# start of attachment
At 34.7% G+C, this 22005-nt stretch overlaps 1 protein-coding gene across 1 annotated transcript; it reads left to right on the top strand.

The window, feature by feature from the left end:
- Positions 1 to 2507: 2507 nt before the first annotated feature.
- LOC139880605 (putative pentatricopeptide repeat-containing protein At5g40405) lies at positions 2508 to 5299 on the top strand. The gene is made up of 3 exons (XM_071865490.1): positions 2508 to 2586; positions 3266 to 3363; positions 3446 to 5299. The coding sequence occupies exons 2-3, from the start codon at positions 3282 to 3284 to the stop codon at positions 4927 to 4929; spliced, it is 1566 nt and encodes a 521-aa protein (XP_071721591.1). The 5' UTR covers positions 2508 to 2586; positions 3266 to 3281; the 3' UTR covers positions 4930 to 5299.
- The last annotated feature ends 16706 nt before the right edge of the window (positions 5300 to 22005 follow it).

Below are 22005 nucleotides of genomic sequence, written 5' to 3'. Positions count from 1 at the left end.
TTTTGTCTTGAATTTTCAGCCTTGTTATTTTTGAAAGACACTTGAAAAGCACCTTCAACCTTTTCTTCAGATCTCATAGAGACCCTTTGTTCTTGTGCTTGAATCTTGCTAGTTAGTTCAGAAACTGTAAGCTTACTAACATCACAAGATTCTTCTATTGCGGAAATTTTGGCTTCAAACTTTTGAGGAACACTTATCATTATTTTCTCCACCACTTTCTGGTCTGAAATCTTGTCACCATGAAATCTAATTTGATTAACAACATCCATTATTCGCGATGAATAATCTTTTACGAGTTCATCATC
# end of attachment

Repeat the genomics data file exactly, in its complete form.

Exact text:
At 34.7% G+C, this 22005-nt stretch overlaps 1 protein-coding gene across 1 annotated transcript; it reads left to right on the top strand.

The window, feature by feature from the left end:
- Positions 1 to 2507: 2507 nt before the first annotated feature.
- LOC139880605 (putative pentatricopeptide repeat-containing protein At5g40405) lies at positions 2508 to 5299 on the top strand. The gene is made up of 3 exons (XM_071865490.1): positions 2508 to 2586; positions 3266 to 3363; positions 3446 to 5299. The coding sequence occupies exons 2-3, from the start codon at positions 3282 to 3284 to the stop codon at positions 4927 to 4929; spliced, it is 1566 nt and encodes a 521-aa protein (XP_071721591.1). The 5' UTR covers positions 2508 to 2586; positions 3266 to 3281; the 3' UTR covers positions 4930 to 5299.
- The last annotated feature ends 16706 nt before the right edge of the window (positions 5300 to 22005 follow it).

Below are 22005 nucleotides of genomic sequence, written 5' to 3'. Positions count from 1 at the left end.
TTTTGTCTTGAATTTTCAGCCTTGTTATTTTTGAAAGACACTTGAAAAGCACCTTCAACCTTTTCTTCAGATCTCATAGAGACCCTTTGTTCTTGTGCTTGAATCTTGCTAGTTAGTTCAGAAACTGTAAGCTTACTAACATCACAAGATTCTTCTATTGCGGAAATTTTGGCTTCAAACTTTTGAGGAACACTTATCATTATTTTCTCCACCACTTTCTGGTCTGAAATCTTGTCACCATGAAATCTAATTTGATTAACAACATCCATTATTCGCGATGAATAATCTTTTACGAGTTCATCATC